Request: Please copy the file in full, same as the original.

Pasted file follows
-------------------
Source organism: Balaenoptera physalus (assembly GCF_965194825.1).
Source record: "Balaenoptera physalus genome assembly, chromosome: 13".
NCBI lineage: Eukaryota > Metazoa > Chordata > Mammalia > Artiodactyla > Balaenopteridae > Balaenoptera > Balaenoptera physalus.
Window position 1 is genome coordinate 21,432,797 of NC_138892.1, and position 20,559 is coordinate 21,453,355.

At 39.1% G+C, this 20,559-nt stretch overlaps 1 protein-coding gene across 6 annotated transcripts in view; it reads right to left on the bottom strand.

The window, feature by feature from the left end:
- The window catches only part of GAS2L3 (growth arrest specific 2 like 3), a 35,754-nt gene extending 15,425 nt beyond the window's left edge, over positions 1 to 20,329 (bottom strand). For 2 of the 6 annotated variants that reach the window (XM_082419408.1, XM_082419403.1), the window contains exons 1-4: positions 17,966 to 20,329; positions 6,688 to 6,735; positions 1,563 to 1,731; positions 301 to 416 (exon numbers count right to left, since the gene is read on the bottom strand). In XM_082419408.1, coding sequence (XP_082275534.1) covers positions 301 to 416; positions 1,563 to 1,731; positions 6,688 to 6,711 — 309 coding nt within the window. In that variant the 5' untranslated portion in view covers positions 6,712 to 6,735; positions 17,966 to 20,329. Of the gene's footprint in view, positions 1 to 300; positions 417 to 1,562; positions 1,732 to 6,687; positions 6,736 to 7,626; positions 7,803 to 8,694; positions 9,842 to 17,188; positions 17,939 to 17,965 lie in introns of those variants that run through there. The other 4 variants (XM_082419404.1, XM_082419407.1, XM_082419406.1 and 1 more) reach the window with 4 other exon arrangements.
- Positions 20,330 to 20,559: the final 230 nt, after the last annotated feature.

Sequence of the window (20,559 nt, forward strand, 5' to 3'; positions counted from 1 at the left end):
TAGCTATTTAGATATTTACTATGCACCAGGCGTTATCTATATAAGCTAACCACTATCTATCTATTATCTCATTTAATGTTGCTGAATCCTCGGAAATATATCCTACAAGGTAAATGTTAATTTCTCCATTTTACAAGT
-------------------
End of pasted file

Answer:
Source organism: Balaenoptera physalus (assembly GCF_965194825.1).
Source record: "Balaenoptera physalus genome assembly, chromosome: 13".
NCBI lineage: Eukaryota > Metazoa > Chordata > Mammalia > Artiodactyla > Balaenopteridae > Balaenoptera > Balaenoptera physalus.
Window position 1 is genome coordinate 21,432,797 of NC_138892.1, and position 20,559 is coordinate 21,453,355.

At 39.1% G+C, this 20,559-nt stretch overlaps 1 protein-coding gene across 6 annotated transcripts in view; it reads right to left on the bottom strand.

The window, feature by feature from the left end:
- The window catches only part of GAS2L3 (growth arrest specific 2 like 3), a 35,754-nt gene extending 15,425 nt beyond the window's left edge, over positions 1 to 20,329 (bottom strand). For 2 of the 6 annotated variants that reach the window (XM_082419408.1, XM_082419403.1), the window contains exons 1-4: positions 17,966 to 20,329; positions 6,688 to 6,735; positions 1,563 to 1,731; positions 301 to 416 (exon numbers count right to left, since the gene is read on the bottom strand). In XM_082419408.1, coding sequence (XP_082275534.1) covers positions 301 to 416; positions 1,563 to 1,731; positions 6,688 to 6,711 — 309 coding nt within the window. In that variant the 5' untranslated portion in view covers positions 6,712 to 6,735; positions 17,966 to 20,329. Of the gene's footprint in view, positions 1 to 300; positions 417 to 1,562; positions 1,732 to 6,687; positions 6,736 to 7,626; positions 7,803 to 8,694; positions 9,842 to 17,188; positions 17,939 to 17,965 lie in introns of those variants that run through there. The other 4 variants (XM_082419404.1, XM_082419407.1, XM_082419406.1 and 1 more) reach the window with 4 other exon arrangements.
- Positions 20,330 to 20,559: the final 230 nt, after the last annotated feature.

Sequence of the window (20,559 nt, forward strand, 5' to 3'; positions counted from 1 at the left end):
TAGCTATTTAGATATTTACTATGCACCAGGCGTTATCTATATAAGCTAACCACTATCTATCTATTATCTCATTTAATGTTGCTGAATCCTCGGAAATATATCCTACAAGGTAAATGTTAATTTCTCCATTTTACAAGT